The health ministry has agreed to amend the quantum of fines from RM5,000 to RM500 or community service orders for offences committed by the generational endgame (GEG) group born after Jan 1, 2007, under the Control of Tobacco Products and Smoking Bill 2022.
Minister Khairy Jamaluddin said this followed a meeting between the ministry and the parliamentary select committee on women, children and social development yesterday.
"To ensure that the act is not seen as punitive, the offences committed by the GEG group are only set a maximum fine of RM500 or community service. This group will be first offered compounds based on the offences committed," he said when presenting the bill for a second reading in the Dewan Rakyat yesterday.
Khairy said the health ministry had agreed to the amendments at the Dewan Rakyat committee level to prevent body checks from being conducted on anyone below 18 years of age.
He said the provision covering the possession of tobacco products, smoking equipment, tobacco-related products and smoking devices would also be amended.
Khairy said to ensure that the law is implemented well and in an orderly manner, the health ministry would continuously hold engagement sessions with stakeholders such as health-related NGOs.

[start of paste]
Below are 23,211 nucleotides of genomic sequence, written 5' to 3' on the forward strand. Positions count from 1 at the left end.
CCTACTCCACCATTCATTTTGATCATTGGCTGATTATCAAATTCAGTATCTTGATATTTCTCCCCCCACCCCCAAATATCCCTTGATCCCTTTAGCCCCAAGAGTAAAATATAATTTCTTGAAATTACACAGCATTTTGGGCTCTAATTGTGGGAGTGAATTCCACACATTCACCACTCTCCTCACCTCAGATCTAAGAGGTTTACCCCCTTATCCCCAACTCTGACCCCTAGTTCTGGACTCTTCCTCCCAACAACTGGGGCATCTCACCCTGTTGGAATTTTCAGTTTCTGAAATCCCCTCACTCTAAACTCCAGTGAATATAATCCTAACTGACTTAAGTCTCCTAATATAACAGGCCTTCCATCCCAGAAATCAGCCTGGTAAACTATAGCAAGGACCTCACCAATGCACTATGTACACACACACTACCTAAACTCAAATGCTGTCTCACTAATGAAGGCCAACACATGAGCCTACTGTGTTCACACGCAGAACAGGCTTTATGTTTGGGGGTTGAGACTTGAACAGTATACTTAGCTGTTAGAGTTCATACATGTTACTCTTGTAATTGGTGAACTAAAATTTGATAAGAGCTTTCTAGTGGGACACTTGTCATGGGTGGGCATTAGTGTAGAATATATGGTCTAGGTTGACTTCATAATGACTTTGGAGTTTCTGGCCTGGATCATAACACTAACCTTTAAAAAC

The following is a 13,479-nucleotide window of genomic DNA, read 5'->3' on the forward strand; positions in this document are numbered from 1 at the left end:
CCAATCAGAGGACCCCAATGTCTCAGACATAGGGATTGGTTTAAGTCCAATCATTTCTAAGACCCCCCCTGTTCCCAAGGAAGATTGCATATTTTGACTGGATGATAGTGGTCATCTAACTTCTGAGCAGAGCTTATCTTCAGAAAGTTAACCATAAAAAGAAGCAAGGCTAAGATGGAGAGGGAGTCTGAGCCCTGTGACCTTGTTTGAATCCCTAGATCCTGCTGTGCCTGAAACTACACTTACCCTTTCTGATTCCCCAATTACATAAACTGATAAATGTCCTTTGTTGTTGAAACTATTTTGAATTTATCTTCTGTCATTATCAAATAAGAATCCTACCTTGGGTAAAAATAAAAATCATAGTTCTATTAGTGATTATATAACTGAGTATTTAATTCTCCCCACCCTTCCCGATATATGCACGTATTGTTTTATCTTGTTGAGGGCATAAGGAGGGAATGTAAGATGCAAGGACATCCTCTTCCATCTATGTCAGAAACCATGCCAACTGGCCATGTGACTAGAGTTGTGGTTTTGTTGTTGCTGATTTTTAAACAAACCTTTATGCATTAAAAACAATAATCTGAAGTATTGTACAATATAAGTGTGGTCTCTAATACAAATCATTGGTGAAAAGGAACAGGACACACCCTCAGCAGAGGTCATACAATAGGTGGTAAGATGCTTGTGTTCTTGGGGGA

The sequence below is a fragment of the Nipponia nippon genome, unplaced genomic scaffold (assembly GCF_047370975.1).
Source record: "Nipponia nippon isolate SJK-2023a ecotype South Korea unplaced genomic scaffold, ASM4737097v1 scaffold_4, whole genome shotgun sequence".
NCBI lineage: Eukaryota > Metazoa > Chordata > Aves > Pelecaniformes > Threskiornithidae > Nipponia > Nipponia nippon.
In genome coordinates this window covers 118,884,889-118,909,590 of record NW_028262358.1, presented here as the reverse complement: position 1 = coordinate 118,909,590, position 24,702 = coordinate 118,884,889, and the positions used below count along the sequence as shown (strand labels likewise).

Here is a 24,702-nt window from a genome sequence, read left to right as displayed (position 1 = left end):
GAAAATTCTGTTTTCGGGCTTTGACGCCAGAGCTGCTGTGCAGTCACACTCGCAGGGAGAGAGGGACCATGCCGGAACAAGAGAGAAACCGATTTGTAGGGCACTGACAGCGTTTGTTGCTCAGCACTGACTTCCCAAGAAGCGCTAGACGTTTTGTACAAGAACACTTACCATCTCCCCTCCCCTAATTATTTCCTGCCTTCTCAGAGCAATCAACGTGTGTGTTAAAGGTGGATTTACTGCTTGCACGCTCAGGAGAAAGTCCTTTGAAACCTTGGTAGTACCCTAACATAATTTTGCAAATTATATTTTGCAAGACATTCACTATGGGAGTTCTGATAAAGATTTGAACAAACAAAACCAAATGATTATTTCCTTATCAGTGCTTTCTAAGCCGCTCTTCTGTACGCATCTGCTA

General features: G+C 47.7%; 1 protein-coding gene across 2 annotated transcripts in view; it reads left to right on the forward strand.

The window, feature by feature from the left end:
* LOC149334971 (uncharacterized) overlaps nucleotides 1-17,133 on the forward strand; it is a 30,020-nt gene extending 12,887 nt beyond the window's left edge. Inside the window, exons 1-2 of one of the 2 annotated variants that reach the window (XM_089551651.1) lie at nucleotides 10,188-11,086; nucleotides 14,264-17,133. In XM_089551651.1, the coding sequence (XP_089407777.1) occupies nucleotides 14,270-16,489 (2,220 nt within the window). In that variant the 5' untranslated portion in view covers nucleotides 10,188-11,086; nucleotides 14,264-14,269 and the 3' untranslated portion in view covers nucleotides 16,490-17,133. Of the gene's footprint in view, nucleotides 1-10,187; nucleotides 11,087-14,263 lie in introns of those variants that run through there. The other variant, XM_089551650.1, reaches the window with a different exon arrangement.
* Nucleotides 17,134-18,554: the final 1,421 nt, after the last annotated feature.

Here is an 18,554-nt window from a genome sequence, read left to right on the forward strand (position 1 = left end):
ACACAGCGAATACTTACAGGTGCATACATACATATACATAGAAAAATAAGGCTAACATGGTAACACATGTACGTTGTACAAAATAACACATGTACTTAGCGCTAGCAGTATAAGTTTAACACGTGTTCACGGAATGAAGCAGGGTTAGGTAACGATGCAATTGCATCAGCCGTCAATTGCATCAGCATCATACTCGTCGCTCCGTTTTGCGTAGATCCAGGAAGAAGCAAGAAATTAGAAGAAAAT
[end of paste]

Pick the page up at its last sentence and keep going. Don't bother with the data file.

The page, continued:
He added that each provision under the bill would be constantly monitored and evaluated.
"The government will set up an independent administrative committee to check and monitor all provisions under the bill, including controls over the generations born after Jan 1, 2007," he said.
In the nearly 50-minute presentation, Khairy said the bill was very important and should no longer be delayed to help curb the practice of smoking in Malaysia, especially for the younger generation who would lead the nation.
He said the bill would also reduce the burden of treatment costs borne by the government for smoking-related diseases.
He also said it was the responsibility of the government to ensure that all children receive the best protection from any form of using dangerous tobacco products.
Khairy said the number of e-cigarette and vape users had been on the rise, especially among children and teenagers, since the products entered the Malaysian market in 2015.
He said the matter was worrying since control related to e-cigarettes and vaping cannot be fully implemented under the existing laws.
"The proposed full ban on the sale of e-cigarettes and vapes that was suggested for the GEG group is aimed at lowering the percentage of smokers to less than 5% of the Malaysian population and achieving a tobacco-free nation by 2040," he said.